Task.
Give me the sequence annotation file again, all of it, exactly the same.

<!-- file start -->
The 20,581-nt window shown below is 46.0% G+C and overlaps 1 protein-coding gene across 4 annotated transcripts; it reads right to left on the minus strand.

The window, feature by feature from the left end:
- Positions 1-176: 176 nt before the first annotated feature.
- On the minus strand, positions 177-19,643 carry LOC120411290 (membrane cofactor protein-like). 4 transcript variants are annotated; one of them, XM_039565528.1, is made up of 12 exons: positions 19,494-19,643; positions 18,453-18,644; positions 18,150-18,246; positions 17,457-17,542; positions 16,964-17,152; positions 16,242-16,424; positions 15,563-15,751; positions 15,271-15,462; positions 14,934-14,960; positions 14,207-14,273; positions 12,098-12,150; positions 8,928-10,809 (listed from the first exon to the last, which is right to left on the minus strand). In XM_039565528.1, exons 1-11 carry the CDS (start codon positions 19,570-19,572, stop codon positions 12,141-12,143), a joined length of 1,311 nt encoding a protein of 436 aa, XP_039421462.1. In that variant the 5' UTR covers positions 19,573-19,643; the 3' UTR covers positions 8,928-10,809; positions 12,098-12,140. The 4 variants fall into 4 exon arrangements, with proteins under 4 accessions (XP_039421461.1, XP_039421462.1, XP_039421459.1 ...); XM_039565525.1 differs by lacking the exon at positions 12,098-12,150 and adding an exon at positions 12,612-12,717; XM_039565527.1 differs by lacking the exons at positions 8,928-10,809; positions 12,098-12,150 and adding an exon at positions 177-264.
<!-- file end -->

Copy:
The 20,581-nt window shown below is 46.0% G+C and overlaps 1 protein-coding gene across 4 annotated transcripts; it reads right to left on the minus strand.

The window, feature by feature from the left end:
- Positions 1-176: 176 nt before the first annotated feature.
- On the minus strand, positions 177-19,643 carry LOC120411290 (membrane cofactor protein-like). 4 transcript variants are annotated; one of them, XM_039565528.1, is made up of 12 exons: positions 19,494-19,643; positions 18,453-18,644; positions 18,150-18,246; positions 17,457-17,542; positions 16,964-17,152; positions 16,242-16,424; positions 15,563-15,751; positions 15,271-15,462; positions 14,934-14,960; positions 14,207-14,273; positions 12,098-12,150; positions 8,928-10,809 (listed from the first exon to the last, which is right to left on the minus strand). In XM_039565528.1, exons 1-11 carry the CDS (start codon positions 19,570-19,572, stop codon positions 12,141-12,143), a joined length of 1,311 nt encoding a protein of 436 aa, XP_039421462.1. In that variant the 5' UTR covers positions 19,573-19,643; the 3' UTR covers positions 8,928-10,809; positions 12,098-12,140. The 4 variants fall into 4 exon arrangements, with proteins under 4 accessions (XP_039421461.1, XP_039421462.1, XP_039421459.1 ...); XM_039565525.1 differs by lacking the exon at positions 12,098-12,150 and adding an exon at positions 12,612-12,717; XM_039565527.1 differs by lacking the exons at positions 8,928-10,809; positions 12,098-12,150 and adding an exon at positions 177-264.